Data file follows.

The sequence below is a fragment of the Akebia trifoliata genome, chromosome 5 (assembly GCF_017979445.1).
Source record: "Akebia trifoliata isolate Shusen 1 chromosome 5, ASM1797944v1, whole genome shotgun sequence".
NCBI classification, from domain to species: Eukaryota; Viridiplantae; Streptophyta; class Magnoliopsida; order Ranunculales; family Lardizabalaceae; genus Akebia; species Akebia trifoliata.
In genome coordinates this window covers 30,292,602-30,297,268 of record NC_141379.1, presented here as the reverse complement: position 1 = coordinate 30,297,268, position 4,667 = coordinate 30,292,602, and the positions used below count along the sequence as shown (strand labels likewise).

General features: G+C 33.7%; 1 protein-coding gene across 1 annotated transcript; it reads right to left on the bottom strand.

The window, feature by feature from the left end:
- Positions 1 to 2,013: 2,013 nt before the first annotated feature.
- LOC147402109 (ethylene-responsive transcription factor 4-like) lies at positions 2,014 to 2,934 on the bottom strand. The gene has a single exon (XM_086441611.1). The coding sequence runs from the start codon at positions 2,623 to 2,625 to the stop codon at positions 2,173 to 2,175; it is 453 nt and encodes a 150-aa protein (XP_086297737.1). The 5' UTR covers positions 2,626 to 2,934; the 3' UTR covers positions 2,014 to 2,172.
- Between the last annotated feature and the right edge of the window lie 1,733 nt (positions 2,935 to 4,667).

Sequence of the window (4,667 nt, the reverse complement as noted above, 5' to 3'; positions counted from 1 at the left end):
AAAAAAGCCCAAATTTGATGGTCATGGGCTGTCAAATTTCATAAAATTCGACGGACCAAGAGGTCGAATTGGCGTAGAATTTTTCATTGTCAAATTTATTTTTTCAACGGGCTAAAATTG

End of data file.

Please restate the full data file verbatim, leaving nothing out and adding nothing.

The sequence below is a fragment of the Akebia trifoliata genome, chromosome 5 (assembly GCF_017979445.1).
Source record: "Akebia trifoliata isolate Shusen 1 chromosome 5, ASM1797944v1, whole genome shotgun sequence".
NCBI classification, from domain to species: Eukaryota; Viridiplantae; Streptophyta; class Magnoliopsida; order Ranunculales; family Lardizabalaceae; genus Akebia; species Akebia trifoliata.
In genome coordinates this window covers 30,292,602-30,297,268 of record NC_141379.1, presented here as the reverse complement: position 1 = coordinate 30,297,268, position 4,667 = coordinate 30,292,602, and the positions used below count along the sequence as shown (strand labels likewise).

General features: G+C 33.7%; 1 protein-coding gene across 1 annotated transcript; it reads right to left on the bottom strand.

The window, feature by feature from the left end:
- Positions 1 to 2,013: 2,013 nt before the first annotated feature.
- LOC147402109 (ethylene-responsive transcription factor 4-like) lies at positions 2,014 to 2,934 on the bottom strand. The gene has a single exon (XM_086441611.1). The coding sequence runs from the start codon at positions 2,623 to 2,625 to the stop codon at positions 2,173 to 2,175; it is 453 nt and encodes a 150-aa protein (XP_086297737.1). The 5' UTR covers positions 2,626 to 2,934; the 3' UTR covers positions 2,014 to 2,172.
- Between the last annotated feature and the right edge of the window lie 1,733 nt (positions 2,935 to 4,667).

Sequence of the window (4,667 nt, the reverse complement as noted above, 5' to 3'; positions counted from 1 at the left end):
AAAAAAGCCCAAATTTGATGGTCATGGGCTGTCAAATTTCATAAAATTCGACGGACCAAGAGGTCGAATTGGCGTAGAATTTTTCATTGTCAAATTTATTTTTTCAACGGGCTAAAATTG